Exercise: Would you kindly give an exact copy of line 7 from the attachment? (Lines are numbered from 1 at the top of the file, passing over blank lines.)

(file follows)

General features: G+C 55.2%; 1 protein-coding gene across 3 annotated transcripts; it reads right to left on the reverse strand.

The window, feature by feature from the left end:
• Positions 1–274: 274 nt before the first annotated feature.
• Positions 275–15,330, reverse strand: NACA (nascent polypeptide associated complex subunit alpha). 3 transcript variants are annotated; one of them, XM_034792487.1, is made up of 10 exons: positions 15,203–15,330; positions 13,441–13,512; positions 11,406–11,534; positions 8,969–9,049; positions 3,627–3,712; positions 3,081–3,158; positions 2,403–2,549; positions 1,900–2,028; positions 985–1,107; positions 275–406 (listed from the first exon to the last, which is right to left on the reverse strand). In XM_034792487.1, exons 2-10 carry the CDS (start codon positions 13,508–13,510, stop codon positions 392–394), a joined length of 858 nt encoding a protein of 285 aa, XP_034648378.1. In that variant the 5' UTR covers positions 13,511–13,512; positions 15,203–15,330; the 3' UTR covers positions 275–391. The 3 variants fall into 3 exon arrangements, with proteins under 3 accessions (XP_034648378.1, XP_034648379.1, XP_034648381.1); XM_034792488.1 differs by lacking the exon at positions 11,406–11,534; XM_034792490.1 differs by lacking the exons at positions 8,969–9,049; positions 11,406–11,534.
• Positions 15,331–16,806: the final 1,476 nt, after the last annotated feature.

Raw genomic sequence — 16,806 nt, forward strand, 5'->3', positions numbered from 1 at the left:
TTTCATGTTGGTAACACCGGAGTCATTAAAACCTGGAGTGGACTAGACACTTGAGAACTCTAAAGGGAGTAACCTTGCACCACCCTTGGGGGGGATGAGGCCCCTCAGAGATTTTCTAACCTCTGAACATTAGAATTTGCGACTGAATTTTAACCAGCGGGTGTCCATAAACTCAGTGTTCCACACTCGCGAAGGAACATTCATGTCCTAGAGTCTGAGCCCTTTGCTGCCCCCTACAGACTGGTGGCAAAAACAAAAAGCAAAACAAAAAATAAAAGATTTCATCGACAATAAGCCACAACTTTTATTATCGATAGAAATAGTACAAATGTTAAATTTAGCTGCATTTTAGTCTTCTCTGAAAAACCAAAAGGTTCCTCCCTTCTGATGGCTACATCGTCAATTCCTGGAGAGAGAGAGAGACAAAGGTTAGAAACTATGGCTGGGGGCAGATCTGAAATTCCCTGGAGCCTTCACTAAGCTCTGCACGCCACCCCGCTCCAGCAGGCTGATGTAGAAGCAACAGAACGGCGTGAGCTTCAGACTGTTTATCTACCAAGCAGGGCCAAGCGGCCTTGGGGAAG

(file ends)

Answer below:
TTTCATGTTGGTAACACCGGAGTCATTAAAACCTGGAGTGGACTAGACACTTGAGAACTCTAAAGGGAGTAACCTTGCACCACCCTTGGGGGGGATGAGGCCCCTCAGAGATTTTCTAACCTCTGAACATTAGAATTTGCGACTGAATTTTAACCAGCGGGTGTCCATAAACTCAGTGTTCCACACTCGCGAAGGAACATTCATGTCCTAGAGTCTGAGCCCTTTGCTGCCCCCTACAGACTGGTGGCAAAAACAAAAAGCAAAACAAAAAATAAAAGATTTCATCGACAATAAGCCACAACTTTTATTATCGATAGAAATAGTACAAATGTTAAATTTAGCTGCATTTTAGTCTTCTCTGAAAAACCAAAAGGTTCCTCCCTTCTGATGGCTACATCGTCAATTCCTGGAGAGAGAGAGAGACAAAGGTTAGAAACTATGGCTGGGGGCAGATCTGAAATTCCCTGGAGCCTTCACTAAGCTCTGCACGCCACCCCGCTCCAGCAGGCTGATGTAGAAGCAACAGAACGGCGTGAGCTTCAGACTGTTTATCTACCAAGCAGGGCCAAGCGGCCTTGGGGAAG